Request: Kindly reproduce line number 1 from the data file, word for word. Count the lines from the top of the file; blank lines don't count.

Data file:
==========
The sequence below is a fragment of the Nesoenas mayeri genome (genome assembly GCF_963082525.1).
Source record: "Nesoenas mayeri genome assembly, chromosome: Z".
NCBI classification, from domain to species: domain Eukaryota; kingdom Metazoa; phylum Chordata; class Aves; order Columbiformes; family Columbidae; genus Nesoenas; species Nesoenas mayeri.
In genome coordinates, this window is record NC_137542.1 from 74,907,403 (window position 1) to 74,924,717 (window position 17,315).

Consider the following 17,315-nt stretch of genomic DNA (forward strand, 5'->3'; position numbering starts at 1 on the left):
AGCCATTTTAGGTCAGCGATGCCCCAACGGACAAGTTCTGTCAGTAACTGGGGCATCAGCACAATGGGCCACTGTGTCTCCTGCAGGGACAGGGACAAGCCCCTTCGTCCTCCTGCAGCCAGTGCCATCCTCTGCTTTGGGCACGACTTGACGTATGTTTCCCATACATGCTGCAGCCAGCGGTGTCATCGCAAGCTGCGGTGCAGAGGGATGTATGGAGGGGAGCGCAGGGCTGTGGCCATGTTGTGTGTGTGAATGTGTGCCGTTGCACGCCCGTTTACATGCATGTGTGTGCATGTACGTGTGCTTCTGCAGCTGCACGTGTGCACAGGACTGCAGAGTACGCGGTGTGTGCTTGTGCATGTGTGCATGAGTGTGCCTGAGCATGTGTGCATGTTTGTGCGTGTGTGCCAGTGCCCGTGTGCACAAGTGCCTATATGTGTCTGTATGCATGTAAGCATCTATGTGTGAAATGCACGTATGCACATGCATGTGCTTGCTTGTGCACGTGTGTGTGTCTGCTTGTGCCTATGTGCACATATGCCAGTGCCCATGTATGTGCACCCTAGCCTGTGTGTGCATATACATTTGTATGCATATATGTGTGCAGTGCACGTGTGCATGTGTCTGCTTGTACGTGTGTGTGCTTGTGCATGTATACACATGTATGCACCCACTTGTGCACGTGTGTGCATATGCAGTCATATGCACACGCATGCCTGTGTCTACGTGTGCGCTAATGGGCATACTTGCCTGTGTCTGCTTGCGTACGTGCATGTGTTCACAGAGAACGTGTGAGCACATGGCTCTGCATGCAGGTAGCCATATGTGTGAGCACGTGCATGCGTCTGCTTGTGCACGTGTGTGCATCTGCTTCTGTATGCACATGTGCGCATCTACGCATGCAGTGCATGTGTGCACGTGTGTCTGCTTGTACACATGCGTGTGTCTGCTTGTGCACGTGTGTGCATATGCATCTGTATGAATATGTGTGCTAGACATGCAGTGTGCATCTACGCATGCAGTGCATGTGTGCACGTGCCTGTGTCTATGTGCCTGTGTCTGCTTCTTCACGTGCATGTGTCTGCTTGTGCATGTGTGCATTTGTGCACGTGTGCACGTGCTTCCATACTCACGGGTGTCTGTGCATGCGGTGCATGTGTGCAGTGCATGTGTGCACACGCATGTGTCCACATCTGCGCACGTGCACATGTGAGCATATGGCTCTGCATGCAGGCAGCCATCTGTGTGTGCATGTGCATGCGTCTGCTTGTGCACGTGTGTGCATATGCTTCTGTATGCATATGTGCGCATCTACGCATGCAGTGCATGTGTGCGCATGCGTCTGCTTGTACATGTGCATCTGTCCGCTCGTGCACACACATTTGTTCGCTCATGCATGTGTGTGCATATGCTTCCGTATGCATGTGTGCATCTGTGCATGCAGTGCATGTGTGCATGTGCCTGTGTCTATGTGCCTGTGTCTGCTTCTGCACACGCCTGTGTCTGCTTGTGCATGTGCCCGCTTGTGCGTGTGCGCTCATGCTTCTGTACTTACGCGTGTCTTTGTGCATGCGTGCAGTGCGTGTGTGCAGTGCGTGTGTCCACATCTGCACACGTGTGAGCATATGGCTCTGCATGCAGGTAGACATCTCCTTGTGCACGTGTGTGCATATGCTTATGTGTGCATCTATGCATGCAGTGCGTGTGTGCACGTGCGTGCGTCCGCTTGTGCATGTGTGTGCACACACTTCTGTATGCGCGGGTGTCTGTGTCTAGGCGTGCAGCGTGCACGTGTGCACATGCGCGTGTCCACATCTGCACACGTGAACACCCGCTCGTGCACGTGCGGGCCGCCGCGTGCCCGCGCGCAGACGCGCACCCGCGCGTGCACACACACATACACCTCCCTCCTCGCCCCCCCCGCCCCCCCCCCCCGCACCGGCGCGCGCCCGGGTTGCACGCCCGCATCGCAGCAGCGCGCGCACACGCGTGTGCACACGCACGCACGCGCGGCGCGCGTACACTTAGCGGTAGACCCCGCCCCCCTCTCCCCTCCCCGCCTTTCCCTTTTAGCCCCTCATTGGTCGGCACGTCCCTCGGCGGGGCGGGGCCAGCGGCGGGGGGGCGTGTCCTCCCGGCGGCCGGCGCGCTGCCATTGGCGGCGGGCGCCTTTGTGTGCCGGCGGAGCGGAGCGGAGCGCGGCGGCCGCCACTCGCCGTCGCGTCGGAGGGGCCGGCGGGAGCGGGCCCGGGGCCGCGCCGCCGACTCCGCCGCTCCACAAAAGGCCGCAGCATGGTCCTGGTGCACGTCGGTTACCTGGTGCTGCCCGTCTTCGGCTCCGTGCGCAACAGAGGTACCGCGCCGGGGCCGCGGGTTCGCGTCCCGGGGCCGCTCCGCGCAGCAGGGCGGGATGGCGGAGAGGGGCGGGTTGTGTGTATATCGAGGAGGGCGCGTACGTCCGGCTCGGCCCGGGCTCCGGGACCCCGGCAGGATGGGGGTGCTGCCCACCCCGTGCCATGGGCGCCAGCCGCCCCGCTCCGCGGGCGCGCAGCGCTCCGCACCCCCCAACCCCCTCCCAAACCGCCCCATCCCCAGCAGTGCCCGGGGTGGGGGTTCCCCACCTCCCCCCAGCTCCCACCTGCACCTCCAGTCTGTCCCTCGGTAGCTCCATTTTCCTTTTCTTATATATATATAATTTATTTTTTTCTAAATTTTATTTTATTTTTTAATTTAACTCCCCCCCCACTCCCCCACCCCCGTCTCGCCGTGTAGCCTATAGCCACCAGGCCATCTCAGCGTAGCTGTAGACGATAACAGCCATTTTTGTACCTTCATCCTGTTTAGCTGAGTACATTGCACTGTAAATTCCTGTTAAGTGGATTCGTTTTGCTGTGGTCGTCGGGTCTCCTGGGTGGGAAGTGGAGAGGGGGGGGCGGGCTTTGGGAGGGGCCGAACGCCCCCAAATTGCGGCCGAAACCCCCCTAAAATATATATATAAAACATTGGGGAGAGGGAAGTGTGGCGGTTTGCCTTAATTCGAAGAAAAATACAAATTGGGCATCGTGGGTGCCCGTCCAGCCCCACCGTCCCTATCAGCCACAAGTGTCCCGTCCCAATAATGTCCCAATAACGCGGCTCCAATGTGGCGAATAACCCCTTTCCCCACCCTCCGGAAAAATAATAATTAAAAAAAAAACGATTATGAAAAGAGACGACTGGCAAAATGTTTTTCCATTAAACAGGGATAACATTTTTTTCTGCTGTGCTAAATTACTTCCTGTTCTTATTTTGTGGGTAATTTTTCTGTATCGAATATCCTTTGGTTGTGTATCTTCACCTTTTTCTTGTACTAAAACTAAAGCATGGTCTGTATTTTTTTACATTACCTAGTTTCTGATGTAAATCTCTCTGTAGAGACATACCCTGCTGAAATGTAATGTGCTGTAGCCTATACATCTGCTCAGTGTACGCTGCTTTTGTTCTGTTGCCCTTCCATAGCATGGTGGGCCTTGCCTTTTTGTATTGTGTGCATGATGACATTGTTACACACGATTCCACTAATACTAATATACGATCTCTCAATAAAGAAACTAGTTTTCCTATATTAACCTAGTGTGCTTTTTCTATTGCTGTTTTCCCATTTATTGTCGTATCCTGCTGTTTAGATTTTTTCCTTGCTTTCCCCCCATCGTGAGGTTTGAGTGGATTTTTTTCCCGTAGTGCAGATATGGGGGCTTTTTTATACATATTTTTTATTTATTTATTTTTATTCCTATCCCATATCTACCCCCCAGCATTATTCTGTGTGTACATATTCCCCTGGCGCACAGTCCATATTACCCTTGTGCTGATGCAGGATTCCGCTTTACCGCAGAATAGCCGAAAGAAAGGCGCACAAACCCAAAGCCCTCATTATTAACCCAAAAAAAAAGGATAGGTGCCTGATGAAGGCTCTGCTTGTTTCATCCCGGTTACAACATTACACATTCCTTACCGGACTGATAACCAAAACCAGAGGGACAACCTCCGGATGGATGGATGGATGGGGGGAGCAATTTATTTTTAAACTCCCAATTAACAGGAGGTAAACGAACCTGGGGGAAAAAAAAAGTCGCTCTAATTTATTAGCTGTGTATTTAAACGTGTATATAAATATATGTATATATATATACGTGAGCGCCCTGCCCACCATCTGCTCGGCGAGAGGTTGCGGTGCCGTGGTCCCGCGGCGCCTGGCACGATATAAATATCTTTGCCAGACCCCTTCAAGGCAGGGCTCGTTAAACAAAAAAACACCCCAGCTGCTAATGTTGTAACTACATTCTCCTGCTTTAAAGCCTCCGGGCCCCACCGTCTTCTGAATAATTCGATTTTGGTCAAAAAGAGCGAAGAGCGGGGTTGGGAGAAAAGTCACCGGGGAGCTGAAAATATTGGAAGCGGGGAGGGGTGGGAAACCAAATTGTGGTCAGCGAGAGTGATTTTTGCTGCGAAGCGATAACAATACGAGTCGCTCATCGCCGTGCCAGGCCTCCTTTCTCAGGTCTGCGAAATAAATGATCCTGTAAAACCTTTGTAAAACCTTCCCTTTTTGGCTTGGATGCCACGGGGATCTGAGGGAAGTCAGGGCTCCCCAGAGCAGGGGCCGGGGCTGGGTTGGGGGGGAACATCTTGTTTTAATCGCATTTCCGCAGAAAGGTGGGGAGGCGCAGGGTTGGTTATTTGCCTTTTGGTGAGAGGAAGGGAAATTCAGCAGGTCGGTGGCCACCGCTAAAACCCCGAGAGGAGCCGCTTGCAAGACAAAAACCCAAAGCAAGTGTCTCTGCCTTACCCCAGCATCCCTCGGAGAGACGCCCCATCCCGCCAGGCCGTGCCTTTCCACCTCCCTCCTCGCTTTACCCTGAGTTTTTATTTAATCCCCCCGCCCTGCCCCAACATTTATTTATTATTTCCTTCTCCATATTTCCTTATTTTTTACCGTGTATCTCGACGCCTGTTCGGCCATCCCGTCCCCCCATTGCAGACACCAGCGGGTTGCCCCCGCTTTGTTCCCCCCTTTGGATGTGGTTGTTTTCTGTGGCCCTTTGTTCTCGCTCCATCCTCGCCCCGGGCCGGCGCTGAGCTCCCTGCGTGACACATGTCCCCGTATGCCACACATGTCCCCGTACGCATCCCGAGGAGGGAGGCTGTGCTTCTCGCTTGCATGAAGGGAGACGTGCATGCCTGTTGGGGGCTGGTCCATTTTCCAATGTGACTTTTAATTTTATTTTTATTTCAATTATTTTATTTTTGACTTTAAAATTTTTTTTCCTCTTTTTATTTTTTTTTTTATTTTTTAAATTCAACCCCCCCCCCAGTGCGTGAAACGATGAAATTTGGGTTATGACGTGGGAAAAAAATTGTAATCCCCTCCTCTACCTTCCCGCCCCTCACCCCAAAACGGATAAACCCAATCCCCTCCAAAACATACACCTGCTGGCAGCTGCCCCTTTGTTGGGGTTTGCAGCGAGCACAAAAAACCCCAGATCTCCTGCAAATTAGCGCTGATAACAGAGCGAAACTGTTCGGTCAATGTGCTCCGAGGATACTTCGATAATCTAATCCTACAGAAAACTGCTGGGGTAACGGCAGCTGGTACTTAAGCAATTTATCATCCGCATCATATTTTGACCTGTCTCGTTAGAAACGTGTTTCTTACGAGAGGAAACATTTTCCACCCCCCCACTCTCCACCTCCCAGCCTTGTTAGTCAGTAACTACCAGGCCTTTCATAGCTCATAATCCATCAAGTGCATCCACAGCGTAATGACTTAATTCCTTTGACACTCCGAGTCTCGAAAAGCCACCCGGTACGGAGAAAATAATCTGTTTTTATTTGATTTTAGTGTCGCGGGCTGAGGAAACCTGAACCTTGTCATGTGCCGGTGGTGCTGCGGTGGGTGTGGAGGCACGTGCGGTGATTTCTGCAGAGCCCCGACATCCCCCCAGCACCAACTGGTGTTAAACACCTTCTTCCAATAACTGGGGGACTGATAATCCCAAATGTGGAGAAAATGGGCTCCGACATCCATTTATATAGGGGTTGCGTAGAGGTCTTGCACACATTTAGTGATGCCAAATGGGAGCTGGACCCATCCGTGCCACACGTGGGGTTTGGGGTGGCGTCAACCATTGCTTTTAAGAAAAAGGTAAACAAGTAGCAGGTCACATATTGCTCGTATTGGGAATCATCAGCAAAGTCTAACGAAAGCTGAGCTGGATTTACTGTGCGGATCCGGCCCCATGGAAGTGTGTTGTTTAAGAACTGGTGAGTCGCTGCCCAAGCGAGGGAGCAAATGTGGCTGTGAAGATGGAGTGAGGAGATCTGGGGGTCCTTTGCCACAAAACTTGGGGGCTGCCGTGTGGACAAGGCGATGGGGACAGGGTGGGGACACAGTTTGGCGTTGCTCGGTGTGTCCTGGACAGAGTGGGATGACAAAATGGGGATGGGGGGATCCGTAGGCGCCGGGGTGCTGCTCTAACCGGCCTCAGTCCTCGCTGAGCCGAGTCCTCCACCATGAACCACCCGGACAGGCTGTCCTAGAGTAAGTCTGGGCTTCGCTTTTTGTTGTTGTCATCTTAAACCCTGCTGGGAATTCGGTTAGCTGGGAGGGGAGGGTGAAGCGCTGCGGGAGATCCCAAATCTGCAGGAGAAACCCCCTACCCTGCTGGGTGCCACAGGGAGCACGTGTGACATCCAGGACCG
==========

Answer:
The sequence below is a fragment of the Nesoenas mayeri genome (genome assembly GCF_963082525.1).